A group of Calgary city councillors want the speed limit in residential neighbourhoods reduced to 30 km/h from 50 in the name of safety.
“An international emerging best practice over the past seven years has been to take the speed limit down on quieter residential streets to 30 km/h,” Ward 9 Coun. Gian-Carlo Carra said Tuesday.
“Everything we’ve been doing in terms of local area planning is working in that direction. Our Step Forward pedestrian strategy discussed the need to move in that direction.
LISTEN: Gian-Carlo Carra joins Rob Breakenridge to discuss why Calgary needs slower residential speed limits
“And with this new council and with the city charter, which allows the City of Calgary to set its own default municipal speed limits, we have the ability to do that now.”
Tabled by Ward 7 Coun. Druh Farrell, the notice of motion would have city council implement the city-wide reduced speed limits on neighbourhood streets with an implementation plan and roadways map by the end of 2019.
“Calgarians want safer streets,” Farrell said in a statement, “and reducing neighborhood speed limits is an important part of the equation. Considering the $120 million annual societal cost of pedestrian-involved collisions, this is a sensible investment in making walking safer.”
LISTEN: Former Calgary police officer Steve Chapman shares his thoughts on the proposed lower residential speed limits
According to the World Health Organization, pedestrians are 90 per cent likely to survive when hit by an automobile going 30 km/h. That survivability rate drops to 60 per cent at 40 km/h and less than 20 per cent at 50 km/h. The WHO also reports that reaction and braking distances increase as speeds increase, increasing the likelihood of collisions.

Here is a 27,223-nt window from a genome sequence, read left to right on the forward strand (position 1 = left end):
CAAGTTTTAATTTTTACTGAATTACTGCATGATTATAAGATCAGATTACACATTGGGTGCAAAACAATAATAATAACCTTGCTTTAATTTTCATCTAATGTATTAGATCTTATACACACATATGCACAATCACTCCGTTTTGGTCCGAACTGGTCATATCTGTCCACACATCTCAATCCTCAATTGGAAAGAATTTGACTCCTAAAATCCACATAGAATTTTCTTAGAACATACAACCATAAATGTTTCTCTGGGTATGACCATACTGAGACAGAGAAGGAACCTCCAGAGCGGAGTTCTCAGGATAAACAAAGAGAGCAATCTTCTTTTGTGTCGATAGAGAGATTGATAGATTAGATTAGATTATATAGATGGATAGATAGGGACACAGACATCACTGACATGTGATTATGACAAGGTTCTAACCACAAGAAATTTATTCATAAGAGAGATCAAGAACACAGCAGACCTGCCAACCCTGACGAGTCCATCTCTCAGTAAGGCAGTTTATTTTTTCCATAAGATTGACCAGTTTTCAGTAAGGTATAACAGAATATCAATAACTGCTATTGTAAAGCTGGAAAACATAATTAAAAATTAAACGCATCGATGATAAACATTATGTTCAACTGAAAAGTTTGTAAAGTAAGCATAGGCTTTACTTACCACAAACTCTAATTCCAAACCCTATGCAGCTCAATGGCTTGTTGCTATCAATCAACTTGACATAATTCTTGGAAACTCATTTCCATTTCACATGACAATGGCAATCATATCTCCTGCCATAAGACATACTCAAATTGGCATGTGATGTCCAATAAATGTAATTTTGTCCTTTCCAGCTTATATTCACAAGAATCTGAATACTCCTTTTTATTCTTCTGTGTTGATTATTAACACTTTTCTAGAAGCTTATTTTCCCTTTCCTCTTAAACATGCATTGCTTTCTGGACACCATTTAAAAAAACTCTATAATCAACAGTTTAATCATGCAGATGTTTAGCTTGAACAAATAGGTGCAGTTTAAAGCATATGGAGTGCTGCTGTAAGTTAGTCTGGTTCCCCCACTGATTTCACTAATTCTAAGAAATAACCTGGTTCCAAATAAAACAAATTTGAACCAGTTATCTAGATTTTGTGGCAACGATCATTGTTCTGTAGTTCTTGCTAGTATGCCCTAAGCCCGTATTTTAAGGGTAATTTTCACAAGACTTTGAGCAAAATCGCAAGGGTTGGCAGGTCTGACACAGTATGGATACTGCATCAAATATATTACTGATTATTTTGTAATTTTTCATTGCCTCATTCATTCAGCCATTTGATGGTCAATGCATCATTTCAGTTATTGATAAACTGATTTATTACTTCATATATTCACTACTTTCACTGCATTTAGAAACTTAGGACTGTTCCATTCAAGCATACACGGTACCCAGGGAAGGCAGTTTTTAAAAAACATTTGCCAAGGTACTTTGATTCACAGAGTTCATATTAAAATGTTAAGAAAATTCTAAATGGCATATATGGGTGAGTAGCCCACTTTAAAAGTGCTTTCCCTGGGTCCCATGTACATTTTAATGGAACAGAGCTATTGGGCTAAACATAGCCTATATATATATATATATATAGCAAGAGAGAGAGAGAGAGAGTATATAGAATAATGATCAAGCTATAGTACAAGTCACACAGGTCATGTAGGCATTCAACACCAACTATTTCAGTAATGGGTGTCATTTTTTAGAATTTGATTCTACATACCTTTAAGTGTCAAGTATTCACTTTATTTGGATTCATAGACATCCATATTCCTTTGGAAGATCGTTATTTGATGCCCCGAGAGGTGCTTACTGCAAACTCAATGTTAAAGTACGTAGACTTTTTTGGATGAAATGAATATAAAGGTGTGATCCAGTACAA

“The science is very clear that it is the right thing to do,” Carra said. “And the negative impacts to people travelling is very minimal as long as we contain that to the residential units. So that’s what we are proposing to do.”
Carra also said changing the speed limit isn’t the end of making roads safer for pedestrians, citing a paradigm shift in road planning.
“The old-school approach was to create a design speed for a road that was higher than the posted speed limit because they wanted to give people wiggle room. What we now understand is that speed kills and people drive as fast as they feel comfortable. So if you make a street where you’re comfortable driving at 70 km/h and you set the speed at 50 km/h, people drive at 70 km/h.”
WATCH BELOW: A group of Calgary councillors are pushing for drivers to ease off the gas pedal and slow down on residential roads. The city is set to debate dropping the speed limit from 50 km/h to 30 km/h. Blake Lough reports.
“What we do know is we have to set the speed limit lower and then we have to follow that up with a generational project of neighbourhood street redesign so that 30km/h is the designed speed of these roads.”
Councillors Farrell, Carra, Jeff Davison, Evan Woolley, Ray Jones, George Chahal and Mayor Naheed Nenshi have sponsored the motion, which is due to be debated at the Sep. 10 city council meeting.
“We have seven names on the notice of motion,” Carra said, “We’ve done a lot of work with the other members of council, and I’m expecting a positive result.”
— with files from Aurelio Perri and Lauren Pullen